Authors of section

Authors

Arnold Besselaar, Daniel Green, Andrew Howard

Executive Editor

James Hunter

General Editor

Fergal Monsell

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Radiological evaluation

1. Introduction

Radiological assessment of the injured distal femur and knee requires good quality x-rays in two planes.

Further imaging with computerized tomography (CT) and magnetic resonance imaging (MRI) is often necessary.

Recommended reading:

2. Plain x-rays

Plain x-rays in two planes (anteroposterior (AP) and lateral) are required to:

  • Identify the location and extent of injury
  • Image the whole bone
  • Classify the injury pattern
  • Assess the degree of displacement
  • Assess stability
  • Identify additional injuries
  • Identify preexisting contributory pathology (eg, cysts or tumors)
  • Evaluate the growth plate

Further imaging with computerized tomography (CT) and magnetic resonance imaging (MRI) is often necessary.

X-ray of a multifragmentary Salter-Harris fracture

Metaphyseal corner fractures

If fractures are seen in children below walking age deliberate injury should be suspected.

In this example, metaphyseal corner fractures of the left distal femur are seen in an infant who had multiple other injuries consistent with abuse.

X-ray of a metaphyseal corner fracture

Salter-Harris II fracture

This involves a metaphyseal wedge remaining attached to the epiphyseal fragment (Thurstan Holland fragment).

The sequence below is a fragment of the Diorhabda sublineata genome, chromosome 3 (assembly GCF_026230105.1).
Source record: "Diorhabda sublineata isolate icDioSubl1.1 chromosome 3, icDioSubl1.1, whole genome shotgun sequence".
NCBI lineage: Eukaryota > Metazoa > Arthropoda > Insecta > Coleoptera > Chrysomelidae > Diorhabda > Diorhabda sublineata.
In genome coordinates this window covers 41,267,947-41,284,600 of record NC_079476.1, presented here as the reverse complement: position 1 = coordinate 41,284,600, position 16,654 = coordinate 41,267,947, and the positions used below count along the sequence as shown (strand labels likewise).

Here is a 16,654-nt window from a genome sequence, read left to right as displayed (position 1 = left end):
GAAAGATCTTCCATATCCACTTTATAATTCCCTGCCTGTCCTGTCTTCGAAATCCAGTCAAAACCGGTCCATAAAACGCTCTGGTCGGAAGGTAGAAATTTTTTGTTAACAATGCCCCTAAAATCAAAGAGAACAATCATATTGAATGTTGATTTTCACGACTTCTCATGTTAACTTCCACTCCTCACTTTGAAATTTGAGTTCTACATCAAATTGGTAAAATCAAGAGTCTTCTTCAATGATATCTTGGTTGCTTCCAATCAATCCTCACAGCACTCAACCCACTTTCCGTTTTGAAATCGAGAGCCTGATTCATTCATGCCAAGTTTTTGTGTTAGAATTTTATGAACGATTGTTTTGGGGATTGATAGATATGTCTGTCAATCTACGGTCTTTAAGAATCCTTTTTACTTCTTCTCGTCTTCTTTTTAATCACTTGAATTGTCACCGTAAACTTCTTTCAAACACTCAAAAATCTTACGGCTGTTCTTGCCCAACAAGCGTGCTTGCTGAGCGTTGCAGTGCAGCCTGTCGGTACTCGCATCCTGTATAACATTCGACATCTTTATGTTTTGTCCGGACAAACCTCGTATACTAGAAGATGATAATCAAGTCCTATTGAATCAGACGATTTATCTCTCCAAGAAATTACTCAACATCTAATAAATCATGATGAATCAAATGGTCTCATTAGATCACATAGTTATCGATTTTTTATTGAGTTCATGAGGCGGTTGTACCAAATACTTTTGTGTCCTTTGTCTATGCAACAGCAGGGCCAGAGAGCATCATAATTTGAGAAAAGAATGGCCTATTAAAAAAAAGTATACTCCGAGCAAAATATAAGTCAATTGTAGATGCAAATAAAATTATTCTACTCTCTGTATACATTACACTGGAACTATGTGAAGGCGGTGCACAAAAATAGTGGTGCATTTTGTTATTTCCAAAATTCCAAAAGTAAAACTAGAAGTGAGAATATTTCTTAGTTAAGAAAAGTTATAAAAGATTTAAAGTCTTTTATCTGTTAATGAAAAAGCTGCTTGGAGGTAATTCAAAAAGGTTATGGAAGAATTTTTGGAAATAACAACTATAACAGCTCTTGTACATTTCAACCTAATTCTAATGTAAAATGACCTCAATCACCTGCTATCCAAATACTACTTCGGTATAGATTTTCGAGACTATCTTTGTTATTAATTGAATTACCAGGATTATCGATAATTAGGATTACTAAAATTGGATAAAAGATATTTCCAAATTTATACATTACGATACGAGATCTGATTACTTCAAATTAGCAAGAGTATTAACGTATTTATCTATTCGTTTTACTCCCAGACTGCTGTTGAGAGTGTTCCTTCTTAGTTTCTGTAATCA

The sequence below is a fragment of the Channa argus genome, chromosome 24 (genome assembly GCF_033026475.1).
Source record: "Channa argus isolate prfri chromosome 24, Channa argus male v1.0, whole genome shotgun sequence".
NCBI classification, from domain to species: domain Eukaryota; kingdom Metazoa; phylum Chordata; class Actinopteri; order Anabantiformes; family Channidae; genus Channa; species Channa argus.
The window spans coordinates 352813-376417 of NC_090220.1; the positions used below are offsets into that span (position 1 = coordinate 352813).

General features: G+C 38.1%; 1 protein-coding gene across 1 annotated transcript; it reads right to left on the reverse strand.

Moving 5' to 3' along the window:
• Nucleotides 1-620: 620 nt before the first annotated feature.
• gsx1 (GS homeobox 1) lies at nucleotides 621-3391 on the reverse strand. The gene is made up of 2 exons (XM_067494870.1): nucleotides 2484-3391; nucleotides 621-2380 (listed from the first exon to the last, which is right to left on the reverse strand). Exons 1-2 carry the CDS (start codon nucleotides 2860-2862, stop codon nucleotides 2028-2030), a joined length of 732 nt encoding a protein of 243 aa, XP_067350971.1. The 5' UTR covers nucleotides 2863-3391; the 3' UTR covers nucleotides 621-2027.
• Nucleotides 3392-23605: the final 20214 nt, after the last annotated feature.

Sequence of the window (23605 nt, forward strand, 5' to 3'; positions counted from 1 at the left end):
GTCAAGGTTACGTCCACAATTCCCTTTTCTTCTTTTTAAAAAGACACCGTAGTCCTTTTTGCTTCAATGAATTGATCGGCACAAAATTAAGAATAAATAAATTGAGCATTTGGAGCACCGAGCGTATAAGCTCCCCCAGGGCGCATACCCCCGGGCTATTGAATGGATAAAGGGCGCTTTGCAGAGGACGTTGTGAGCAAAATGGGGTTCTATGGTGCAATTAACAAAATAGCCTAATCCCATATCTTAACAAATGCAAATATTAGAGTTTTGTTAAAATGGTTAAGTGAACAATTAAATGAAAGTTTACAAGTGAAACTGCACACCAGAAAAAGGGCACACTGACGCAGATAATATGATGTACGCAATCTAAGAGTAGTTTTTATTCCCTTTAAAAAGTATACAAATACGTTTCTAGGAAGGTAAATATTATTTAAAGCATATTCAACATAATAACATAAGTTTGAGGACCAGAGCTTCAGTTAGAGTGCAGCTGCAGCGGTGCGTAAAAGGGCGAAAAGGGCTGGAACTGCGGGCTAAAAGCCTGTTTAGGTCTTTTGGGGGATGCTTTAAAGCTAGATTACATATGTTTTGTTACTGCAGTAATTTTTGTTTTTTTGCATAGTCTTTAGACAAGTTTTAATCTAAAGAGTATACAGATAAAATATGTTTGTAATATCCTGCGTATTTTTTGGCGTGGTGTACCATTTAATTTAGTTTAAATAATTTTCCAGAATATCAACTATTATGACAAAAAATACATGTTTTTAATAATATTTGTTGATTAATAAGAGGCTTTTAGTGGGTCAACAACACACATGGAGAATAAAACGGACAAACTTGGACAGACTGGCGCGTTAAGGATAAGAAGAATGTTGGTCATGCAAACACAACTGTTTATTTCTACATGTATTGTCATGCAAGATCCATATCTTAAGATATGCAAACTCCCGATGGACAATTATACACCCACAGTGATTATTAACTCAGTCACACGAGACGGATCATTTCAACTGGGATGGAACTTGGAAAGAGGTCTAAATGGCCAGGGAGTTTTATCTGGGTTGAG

X-ray of a Salter-Harris II fracture

Occult or undisplaced growth plate injuries

Sports trauma can produce occult or undisplaced growth plate injuries.

Initial x-rays may show only subtle widening of the growth plate and are easily missed.

X-rays after one week may show periosteal healing or a well-defined metaphyseal (Thurstan Holland) fragment.

 

X-ray of a minimally displaced Salter-Harris II fracture

X-ray of a minimally displaced Salter-Harris II fracture

3. Intraoperative imaging

Intraoperative image intensification with stress views can be used to assess stability.

This may also demonstrate whether an intraarticular fracture is simple or multifragmentary.

4. CT imaging

The dose of ionizing radiation from a CT scan of the knee is significantly higher than from a standard x-ray.

It is therefore necessary to consider whether this is likely to provide information that cannot be obtained from plain x-rays, or MRI.

CT is the best modality for demonstrating the extent of displacement of all fracture lines. This is particularly important in intraarticular fractures.

2-D multi-planar-reformation (MPR) improves analysis of the fracture and allows accurate preoperative planning.

 

CT scan of a minimally displaced Salter-Harris II fracture

CT scan of a minimally displaced Salter-Harris II fracture

5. MRI

MRI is not usually part of the primary imaging in acute trauma.

Longer examination times makes it difficult for the child to stay still and the definition of the bony anatomy is inferior to information from CT scans.

MRI is more likely to be indicated, after the acute phase, to provide detailed analysis of the zone of injury, especially the soft-tissue component.

General anesthesia, specifically for MRI examination, should be avoided in an acute setting.

 

MRI axial and coronal views showing Salter-Harris III epiphyseal fracture

MRI axial and coronal views showing Salter-Harris III epiphyseal fracture

The following features can be demonstrated on an MRI:

  • Bone edema, indicating bony injury without fracture, or cancellous microfracture
  • Incomplete fracture lines
  • Cartilage injury
  • Ligament injury
  • Soft-tissue injury
  • Hematoma
  • Vascular injury (with IV contrast)
  • Pathological bone (eg, tumors and cysts)